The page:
Rebuild, Accelerate, Thrive
Tech Moonshots for Society
Image: Amity Point via Planet Snapshots
Groundbreaking, ambitious and radical: our “moonshots” project was launched in 2021 to shine a spotlight on the visionary ideas of world-leading tech thinkers, entrepreneurs and practitioners in transformative areas of health, energy, space, food and more.
Since then, science and technology has delivered astonishing advances, for instance, in the exploding field of biotech where the fast tracking of alternative cancer treatments, with several trials already underway, has built on the success of Covid-19 mRNA vaccine technology. There’s been a new speed record of just over five hours for ultra-rapid genomic sequencing in a clinical-care setting while DeepMind continues with its goal of publishing the structures of more than 100 million proteins on its database – having already solved the long-standing protein-folding challenge.
No less impressive, climate-tech advances include the successful testing of the world’s strongest high-temperature superconducting magnet – moving us further down the path towards clean, commercial fusion energy – and game-changing energy-density improvements for solid-state batteries. Companies in this sector have been attracting more funding than ever before as investment megadeals boosted innovations from fusion energy through to electric-mobility startups.
More broadly across tech, leading research lab OpenAI is pushing forward with the evolution of its language models, Web 3.0 is seeing new forms of community building, and 3D printing is revolutionising the cost of building – both at home and in space.
Many of these technologies were named in our moonshots last year: notably, Vijay Pande heralded the novel age of engineered biological solutions we describe above, highlighting that revolutionary new capabilities in design and prediction mean we no longer need to wait for a miracle to solve biological crises. This is a theme that TrialSpark’s Benjamine Liu picks up below, looking at how we can speed up and lower the cost of clinical trials and drug development to improve health.
In 2021, Bob Mumgaard of Commonwealth Fusion Systems wrote about the potential of fusion, describing “the process that powers the stars.” This year’s contributors include Engine’s Katie Rae, who underlines the need to scale “tough tech” (or frontier tech) for our energy transition, and Planet’s Will Marshall, who discusses how satellites and AI can together be “humanity’s mission control”.
With the prospect of eVTOL (electric vertical takeoff and landing) aircraft raised last year by Lilium’s Daniel Wiegand, Alex Kendall of Wayve is today considering the opportunity for autonomous vehicles and AI in the physical world. Also reflecting on the promise of AI, Graphcore’s Nigel Toon writes about the concept of “ultra intelligence” and how increased computing power can identify “patterns and correlations at levels of depth imperceptible to humans,” therefore helping us to find answers to some of the great “unknown unknowns” of scientific exploration.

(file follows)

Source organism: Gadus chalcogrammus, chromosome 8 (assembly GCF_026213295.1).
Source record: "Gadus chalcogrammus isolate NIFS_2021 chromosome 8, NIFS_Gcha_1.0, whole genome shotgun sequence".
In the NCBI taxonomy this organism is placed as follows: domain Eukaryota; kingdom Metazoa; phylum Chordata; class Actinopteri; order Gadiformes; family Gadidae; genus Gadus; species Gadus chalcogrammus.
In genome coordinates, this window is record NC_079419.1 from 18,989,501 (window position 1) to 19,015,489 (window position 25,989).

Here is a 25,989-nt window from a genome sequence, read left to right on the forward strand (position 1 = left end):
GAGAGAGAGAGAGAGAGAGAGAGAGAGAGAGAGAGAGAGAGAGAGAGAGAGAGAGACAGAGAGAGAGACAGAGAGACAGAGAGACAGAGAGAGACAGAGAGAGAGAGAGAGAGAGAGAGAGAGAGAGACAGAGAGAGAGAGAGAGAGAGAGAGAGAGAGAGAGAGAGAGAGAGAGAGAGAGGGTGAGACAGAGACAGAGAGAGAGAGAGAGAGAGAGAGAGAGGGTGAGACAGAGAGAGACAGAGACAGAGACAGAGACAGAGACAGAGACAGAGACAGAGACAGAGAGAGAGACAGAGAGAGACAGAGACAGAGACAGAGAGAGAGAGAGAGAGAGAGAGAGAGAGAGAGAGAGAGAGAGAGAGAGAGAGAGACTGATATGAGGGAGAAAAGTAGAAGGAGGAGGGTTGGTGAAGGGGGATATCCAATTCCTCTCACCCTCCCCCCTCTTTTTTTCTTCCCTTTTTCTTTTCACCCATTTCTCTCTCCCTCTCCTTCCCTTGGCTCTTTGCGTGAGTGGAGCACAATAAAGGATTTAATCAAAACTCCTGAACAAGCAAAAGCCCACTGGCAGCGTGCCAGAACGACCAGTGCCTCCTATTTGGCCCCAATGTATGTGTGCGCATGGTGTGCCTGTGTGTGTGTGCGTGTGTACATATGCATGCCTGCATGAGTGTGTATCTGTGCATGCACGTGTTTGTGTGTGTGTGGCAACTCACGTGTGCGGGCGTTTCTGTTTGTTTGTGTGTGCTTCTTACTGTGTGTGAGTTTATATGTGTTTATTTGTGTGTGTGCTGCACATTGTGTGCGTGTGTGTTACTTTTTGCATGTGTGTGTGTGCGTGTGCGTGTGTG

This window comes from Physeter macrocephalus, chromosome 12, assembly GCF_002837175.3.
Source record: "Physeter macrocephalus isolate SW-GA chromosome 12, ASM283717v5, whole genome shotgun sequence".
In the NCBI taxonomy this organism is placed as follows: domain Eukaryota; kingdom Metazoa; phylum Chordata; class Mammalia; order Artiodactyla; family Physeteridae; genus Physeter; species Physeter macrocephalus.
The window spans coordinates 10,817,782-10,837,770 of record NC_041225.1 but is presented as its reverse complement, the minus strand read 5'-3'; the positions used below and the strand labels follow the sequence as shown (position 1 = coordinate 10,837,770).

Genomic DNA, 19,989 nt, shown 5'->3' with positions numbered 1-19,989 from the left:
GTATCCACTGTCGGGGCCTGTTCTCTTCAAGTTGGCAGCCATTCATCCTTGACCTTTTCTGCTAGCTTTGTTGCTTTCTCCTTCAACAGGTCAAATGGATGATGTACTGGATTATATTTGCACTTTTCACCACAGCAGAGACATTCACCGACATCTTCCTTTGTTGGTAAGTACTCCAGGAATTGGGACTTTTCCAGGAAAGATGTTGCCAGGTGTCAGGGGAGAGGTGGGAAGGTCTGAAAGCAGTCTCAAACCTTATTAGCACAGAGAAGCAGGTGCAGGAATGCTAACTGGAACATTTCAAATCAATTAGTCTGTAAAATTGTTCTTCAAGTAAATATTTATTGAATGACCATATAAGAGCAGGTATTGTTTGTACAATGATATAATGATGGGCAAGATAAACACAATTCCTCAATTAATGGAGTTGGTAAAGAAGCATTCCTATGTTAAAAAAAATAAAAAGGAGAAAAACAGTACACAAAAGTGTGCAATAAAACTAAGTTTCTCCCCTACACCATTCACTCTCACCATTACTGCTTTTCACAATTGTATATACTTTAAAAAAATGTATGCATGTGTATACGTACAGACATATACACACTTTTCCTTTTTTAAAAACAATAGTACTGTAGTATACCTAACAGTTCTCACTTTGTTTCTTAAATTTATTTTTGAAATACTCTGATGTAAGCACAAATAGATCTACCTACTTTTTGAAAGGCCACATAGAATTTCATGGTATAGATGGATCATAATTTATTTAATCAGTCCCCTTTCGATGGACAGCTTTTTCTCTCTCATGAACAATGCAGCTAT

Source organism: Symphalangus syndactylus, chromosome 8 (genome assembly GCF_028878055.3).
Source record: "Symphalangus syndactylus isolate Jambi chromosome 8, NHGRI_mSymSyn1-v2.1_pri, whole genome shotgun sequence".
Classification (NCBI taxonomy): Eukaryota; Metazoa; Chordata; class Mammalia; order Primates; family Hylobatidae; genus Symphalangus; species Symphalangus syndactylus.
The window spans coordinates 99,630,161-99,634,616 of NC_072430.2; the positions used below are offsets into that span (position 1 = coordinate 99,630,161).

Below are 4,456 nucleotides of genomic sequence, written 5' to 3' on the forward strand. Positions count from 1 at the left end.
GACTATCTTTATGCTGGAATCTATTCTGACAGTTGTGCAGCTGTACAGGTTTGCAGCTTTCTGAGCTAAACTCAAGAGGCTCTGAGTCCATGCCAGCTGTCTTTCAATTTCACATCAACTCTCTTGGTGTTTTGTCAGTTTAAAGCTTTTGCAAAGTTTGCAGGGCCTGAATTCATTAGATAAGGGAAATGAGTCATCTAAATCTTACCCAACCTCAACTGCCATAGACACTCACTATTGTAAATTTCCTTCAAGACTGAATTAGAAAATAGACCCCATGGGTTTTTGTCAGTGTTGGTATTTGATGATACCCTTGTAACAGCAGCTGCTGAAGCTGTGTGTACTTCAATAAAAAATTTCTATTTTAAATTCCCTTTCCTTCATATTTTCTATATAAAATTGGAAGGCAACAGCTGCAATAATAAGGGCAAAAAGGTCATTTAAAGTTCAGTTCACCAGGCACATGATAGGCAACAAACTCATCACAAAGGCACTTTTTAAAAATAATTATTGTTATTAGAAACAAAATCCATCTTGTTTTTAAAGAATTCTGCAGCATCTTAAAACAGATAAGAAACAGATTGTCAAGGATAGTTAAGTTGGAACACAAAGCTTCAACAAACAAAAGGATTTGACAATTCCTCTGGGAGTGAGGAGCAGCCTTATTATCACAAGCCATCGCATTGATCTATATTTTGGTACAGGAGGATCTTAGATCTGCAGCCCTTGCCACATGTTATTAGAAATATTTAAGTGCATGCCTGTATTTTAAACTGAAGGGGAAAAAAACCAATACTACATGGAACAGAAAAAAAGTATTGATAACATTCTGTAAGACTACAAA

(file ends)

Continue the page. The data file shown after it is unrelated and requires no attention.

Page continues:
Some new themes do emerge for 2022. Set against the background of cryptocurrency’s rising prominence, leading voice Balaji Srinivasan highlights the potential that digital autonomous organisations have for community in the 21st century. Politicians such as Estonia’s Chief Information Officer Luukas Ilves, US Congressman Ro Khanna and Taiwan’s Digital Minister Audrey Tang all set out how the internet and technology can be harnessed to improve the lives of citizens.
Drawing some of these ideas together, The Atlantic’s Derek Thompson shares his concept for an abundance agenda, something we have written about before. As countries around the world have struggled to respond to the Covid-19 pandemic, his is a timely call: we must increase our technological infrastructure and capabilities to build solutions to the biggest challenges we face, not least in global health.
The ideas above are a selection of those that we should be looking to pursue to improve the health of people and the planet. But as X’s Sarah Hunter also rightly point outs, making moonshots happen can be as hard – even harder – than identifying the problem in the first place. This is a subject we will be exploring in more depth as we seek to improve the ways in which governments not only pursue high-risk, high-reward research, but also turn their visions into reality.
Have your own moonshot and ideas about building a better future? Do you have a view on what cities, food, the internet or government will look like? Join our ongoing salons on these topics and more to share your perspective. Get in touch for limited series passes available >> https://interintellect.com/series/the-future-of/